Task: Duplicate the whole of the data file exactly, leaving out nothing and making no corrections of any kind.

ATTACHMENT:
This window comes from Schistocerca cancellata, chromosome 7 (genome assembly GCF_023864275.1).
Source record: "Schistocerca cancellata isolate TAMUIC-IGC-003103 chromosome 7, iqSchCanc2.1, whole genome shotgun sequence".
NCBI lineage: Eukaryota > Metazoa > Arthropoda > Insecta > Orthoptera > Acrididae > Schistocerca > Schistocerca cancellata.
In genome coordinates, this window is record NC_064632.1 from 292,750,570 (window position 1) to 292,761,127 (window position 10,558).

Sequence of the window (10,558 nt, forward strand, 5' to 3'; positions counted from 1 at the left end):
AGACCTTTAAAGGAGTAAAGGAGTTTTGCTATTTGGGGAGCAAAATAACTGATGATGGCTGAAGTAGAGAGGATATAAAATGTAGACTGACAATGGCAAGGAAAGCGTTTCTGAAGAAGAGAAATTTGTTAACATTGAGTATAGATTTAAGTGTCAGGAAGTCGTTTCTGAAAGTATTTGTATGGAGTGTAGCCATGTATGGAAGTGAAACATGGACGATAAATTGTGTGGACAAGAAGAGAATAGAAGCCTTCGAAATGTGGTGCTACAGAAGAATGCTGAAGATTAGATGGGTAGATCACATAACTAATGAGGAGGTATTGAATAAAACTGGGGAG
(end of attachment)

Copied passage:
This window comes from Schistocerca cancellata, chromosome 7 (genome assembly GCF_023864275.1).
Source record: "Schistocerca cancellata isolate TAMUIC-IGC-003103 chromosome 7, iqSchCanc2.1, whole genome shotgun sequence".
NCBI lineage: Eukaryota > Metazoa > Arthropoda > Insecta > Orthoptera > Acrididae > Schistocerca > Schistocerca cancellata.
In genome coordinates, this window is record NC_064632.1 from 292,750,570 (window position 1) to 292,761,127 (window position 10,558).

Sequence of the window (10,558 nt, forward strand, 5' to 3'; positions counted from 1 at the left end):
AGACCTTTAAAGGAGTAAAGGAGTTTTGCTATTTGGGGAGCAAAATAACTGATGATGGCTGAAGTAGAGAGGATATAAAATGTAGACTGACAATGGCAAGGAAAGCGTTTCTGAAGAAGAGAAATTTGTTAACATTGAGTATAGATTTAAGTGTCAGGAAGTCGTTTCTGAAAGTATTTGTATGGAGTGTAGCCATGTATGGAAGTGAAACATGGACGATAAATTGTGTGGACAAGAAGAGAATAGAAGCCTTCGAAATGTGGTGCTACAGAAGAATGCTGAAGATTAGATGGGTAGATCACATAACTAATGAGGAGGTATTGAATAAAACTGGGGAG